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Destinations, Dreams and Dogs - International adventure with a fast-track family (& dogs) of Old World values, adopting the Russian-Italian-American good life on the go…!

When Birthfamilies Ask for Money

The idea of contacting a foreign birthfamily is fraught with both promise and peril.  Perhaps you want the family to know that their child is fine, or you hope to understand what were the circumstances leading to adoption in the first place.  Getting some medical history could be helpful for your child’s future.  Some adoptive parents will avoid the subject of birthfamilies at all costs, yet oftentimes, this sets up the young person for their own search later in life when the persons of interest will probably be dead, and lead them to their own destructive behaviors in an effort to cope with the unknown.

Rough if you do contact them, rough if you don’t.  But if you proceed with caution, using no last name, and employing a post office box or friend’s address in another city or state, it can still go sour.  When push comes to shove, and the crumpled envelope from another country arrives with the birthfamily asking you for money, what’s an adoptive family to do?

Just say no.

While every situation is different and there are pros and cons to them all, societal situations are often at work that a few extra rubles will not solve.  Mental illness, alcoholism, prison terms where petty convicts emerge with no working papers… these conspire to prevent all but the most committed from laboring for an honest wage.

The cases of a poor village girl giving up her child for adoption are few and far between, however, they do happen.  If you feel led to become involved, I have heard of heartwarming stories where things did turn out well:  photos and letters exchanged, maybe some extra funds sent to allow for winter heating costs, or to purchase some chickens or a couple of warm blankets and boots.  Entirely possible.

Yet not probable in the vast majority of the cases.

These are often individuals with cell phones, and e-mail accounts, and with enough disposable cash to smoke and drink.  You should be “helping” them-?  They will claim to be unemployed, sick, or injured.  They will have a story so sad that it will make a rock cry.  They will write to you or your child only when they need something, well able to pull on your heart strings and intimating what a terrible person you might be to think of denying them, all the while justifying their own behaviors.

When facing such a situation, it helps to know if your child was an orphan due to parental rights being relinquished or revoked.  In the former case, a birthmother will realize that she’s in over her head and wish for a better life for her child.  Entirely understandable.  In the latter case, children have been starved, beaten, neglected, not sent to school or adequately clothed, and the state had to step in.  Usually, in these cases, the birthparent never even came  to court for the hearing.  It’s not worth it to them to have the judge question their low-life activities.  Either that, or they can’t spare a bus ride and a couple of hours out of their unemployed, drunken day.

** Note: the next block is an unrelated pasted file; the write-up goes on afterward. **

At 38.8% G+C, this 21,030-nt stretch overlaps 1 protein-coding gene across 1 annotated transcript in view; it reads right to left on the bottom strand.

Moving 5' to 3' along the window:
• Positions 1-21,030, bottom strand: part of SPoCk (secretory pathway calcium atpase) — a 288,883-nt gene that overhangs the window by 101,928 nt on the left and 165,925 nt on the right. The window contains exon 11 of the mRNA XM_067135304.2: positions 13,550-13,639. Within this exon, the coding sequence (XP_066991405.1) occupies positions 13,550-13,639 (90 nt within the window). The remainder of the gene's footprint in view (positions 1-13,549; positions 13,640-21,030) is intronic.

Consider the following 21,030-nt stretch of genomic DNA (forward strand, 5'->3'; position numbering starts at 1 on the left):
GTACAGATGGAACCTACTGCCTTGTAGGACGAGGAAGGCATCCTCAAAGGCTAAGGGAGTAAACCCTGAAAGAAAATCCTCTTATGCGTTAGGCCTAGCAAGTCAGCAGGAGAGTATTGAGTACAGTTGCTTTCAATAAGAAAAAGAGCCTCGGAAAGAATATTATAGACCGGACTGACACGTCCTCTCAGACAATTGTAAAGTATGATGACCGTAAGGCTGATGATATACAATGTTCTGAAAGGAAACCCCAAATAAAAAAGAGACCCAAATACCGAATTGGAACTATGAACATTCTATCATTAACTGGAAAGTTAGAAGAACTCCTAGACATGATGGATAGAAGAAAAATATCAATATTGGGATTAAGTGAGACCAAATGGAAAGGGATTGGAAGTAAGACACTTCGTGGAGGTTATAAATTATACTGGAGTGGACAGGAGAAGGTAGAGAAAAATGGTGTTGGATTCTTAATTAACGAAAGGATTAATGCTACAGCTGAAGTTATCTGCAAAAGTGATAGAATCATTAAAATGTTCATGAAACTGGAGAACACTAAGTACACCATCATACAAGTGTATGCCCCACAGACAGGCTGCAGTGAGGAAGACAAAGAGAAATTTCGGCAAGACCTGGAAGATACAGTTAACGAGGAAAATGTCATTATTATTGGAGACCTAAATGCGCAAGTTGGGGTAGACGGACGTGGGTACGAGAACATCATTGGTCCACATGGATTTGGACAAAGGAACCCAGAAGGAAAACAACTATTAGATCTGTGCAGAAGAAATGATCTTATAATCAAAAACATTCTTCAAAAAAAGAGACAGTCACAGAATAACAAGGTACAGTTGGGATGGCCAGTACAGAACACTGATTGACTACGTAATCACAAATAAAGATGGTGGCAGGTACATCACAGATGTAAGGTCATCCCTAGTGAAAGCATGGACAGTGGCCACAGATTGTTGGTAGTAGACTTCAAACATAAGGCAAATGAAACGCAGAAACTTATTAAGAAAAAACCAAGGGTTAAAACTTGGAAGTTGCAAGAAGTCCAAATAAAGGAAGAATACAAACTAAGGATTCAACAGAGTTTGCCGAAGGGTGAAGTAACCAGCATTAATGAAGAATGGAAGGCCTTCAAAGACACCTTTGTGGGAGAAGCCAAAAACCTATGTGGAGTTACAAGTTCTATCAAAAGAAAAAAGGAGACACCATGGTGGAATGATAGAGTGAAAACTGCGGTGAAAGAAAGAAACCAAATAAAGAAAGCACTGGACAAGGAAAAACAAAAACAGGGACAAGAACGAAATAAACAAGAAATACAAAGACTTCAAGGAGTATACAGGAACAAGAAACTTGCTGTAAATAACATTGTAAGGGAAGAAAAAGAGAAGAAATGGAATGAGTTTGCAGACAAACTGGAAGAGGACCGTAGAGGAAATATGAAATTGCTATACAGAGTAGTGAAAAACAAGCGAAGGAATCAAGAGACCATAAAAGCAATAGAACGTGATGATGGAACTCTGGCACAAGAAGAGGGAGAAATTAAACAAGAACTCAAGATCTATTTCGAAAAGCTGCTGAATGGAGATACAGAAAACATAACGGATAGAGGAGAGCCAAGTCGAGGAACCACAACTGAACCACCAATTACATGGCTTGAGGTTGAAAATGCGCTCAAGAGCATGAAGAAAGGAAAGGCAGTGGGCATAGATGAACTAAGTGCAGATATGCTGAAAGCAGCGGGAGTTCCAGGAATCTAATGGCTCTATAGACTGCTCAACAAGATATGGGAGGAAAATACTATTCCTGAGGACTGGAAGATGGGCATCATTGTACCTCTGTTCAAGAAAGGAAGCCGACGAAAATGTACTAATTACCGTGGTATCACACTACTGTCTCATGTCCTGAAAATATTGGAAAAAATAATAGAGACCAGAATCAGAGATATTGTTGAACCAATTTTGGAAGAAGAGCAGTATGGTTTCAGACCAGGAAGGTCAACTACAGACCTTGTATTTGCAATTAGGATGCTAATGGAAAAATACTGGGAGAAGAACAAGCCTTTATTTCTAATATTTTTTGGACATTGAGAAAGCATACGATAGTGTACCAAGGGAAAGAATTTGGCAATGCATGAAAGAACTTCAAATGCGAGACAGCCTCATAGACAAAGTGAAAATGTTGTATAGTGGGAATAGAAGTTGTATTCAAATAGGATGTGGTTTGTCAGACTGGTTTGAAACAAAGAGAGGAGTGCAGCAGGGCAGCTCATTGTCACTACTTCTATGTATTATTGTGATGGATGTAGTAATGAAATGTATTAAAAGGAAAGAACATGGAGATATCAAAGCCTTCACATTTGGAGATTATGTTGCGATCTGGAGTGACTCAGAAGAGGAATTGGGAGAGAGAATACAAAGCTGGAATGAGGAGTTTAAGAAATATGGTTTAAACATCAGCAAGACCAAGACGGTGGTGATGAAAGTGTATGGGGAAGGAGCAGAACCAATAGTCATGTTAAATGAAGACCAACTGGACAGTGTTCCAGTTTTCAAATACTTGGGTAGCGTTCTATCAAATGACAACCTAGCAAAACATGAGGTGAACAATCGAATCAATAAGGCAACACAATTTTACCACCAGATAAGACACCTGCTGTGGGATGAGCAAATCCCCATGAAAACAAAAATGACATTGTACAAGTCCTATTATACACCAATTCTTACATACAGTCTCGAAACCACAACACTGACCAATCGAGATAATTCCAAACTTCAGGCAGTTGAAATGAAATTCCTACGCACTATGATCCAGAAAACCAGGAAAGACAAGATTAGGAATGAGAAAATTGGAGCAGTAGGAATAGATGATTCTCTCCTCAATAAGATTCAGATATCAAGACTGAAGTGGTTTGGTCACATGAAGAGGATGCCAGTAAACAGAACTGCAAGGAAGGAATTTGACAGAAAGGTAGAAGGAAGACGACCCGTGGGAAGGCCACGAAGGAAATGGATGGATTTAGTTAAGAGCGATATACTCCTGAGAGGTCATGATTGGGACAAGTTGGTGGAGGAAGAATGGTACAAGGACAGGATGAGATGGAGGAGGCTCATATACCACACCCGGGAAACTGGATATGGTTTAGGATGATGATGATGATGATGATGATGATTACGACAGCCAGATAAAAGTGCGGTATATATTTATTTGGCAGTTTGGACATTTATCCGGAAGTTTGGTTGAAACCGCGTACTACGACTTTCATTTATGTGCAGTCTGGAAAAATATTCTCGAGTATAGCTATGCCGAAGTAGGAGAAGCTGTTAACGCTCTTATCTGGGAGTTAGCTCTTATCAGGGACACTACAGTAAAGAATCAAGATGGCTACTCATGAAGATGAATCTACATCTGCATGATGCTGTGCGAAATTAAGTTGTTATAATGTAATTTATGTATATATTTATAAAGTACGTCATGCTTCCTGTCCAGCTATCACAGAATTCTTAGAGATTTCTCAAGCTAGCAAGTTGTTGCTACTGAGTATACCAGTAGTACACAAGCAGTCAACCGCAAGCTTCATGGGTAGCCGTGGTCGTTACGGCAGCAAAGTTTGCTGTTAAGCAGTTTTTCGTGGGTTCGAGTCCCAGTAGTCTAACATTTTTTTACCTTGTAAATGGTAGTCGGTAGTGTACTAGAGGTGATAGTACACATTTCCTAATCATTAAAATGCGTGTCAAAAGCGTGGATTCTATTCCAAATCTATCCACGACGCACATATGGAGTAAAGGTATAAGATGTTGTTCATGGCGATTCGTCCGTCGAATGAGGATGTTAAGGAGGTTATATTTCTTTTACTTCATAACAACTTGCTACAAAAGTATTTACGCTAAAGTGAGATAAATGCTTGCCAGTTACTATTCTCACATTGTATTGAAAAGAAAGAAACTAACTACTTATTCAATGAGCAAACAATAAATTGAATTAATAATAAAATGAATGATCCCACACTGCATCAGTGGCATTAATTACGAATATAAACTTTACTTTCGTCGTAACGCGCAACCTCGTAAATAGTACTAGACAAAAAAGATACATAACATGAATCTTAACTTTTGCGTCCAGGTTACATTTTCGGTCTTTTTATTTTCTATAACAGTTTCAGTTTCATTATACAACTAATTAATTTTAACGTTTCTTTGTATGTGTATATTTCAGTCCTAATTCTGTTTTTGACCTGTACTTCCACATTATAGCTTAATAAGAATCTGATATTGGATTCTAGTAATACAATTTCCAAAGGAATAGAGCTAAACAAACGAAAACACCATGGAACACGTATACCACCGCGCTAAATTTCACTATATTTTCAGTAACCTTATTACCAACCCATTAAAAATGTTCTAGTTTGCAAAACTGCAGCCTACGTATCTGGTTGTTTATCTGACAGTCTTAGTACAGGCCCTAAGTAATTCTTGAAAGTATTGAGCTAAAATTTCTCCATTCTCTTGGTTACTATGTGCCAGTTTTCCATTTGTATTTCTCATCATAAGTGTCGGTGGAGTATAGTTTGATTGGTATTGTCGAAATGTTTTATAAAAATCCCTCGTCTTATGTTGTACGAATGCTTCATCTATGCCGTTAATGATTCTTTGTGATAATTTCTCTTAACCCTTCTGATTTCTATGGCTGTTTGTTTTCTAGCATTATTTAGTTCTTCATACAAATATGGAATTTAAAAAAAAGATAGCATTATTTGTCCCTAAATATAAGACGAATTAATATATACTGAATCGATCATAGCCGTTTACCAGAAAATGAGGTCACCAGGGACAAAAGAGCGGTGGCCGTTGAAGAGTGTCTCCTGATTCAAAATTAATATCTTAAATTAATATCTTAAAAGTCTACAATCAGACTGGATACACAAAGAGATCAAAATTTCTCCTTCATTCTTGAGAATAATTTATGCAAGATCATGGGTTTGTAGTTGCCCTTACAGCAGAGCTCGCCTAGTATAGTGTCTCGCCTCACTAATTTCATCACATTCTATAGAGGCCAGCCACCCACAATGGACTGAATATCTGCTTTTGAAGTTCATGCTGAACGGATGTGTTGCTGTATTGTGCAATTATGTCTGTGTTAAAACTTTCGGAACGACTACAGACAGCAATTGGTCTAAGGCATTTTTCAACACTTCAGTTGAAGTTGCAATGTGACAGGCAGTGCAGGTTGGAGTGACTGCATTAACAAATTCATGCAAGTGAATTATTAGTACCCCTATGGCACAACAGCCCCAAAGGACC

If you can read Russian, or have translations of court documents, read the pre-orphanage narrative of “anti-social, parasitic behavior”.  This describes the findings of police or social service agencies investigating the birthfamily and their living conditions.  It is what happened to lead to the decision that parental rights would be revoked.  This kind of stuff does not go away with the infusion of funds.

Do what you think is best, but realize this:  you are spending money where it really matters, in raising their child.  They should be paying you.

 

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2 Comments : Leave a Reply

  1. avatar Sybil says:

    We are in touch with our daughter’s bio family and have been for 9 years. They do fit some of the not very positive criteria you mentioned and yet they write to her of their love for her and their thankfulness to us. They exist meal to meal. Their are many members of the family. Even though we have often thought of offering them some monetary benefit they have never asked. They live in a small village. The villagers are already jealous because they have an American daughter. If we helped them with some money I can imagine that it would change their social status to where people would be more jealous and ostracize them or even perhaps put them in some danger. So, giving money also may have repercussions that are far beyond monetary. The villagers of her bio family started rumors that we, her American parents, don’t know what to do with our daughter because she is not very smart (they have no basis whatever for anything they might say about her). The truth is that she graduated high school with a 3.7 GPA and is in college. We had to assure her Russian family that she is smart, she gets good grades and they need to be proud of her achievements as we are.

    • avatar admin says:

      That’s the positive type of contact that many families dream of, Sybil. It can happen. How insightful to think of how a sudden change in status might tend to ostracize them! The stereotypes about adopted kids and birthfamilies abound, don’t they? The truth is often much more complex….

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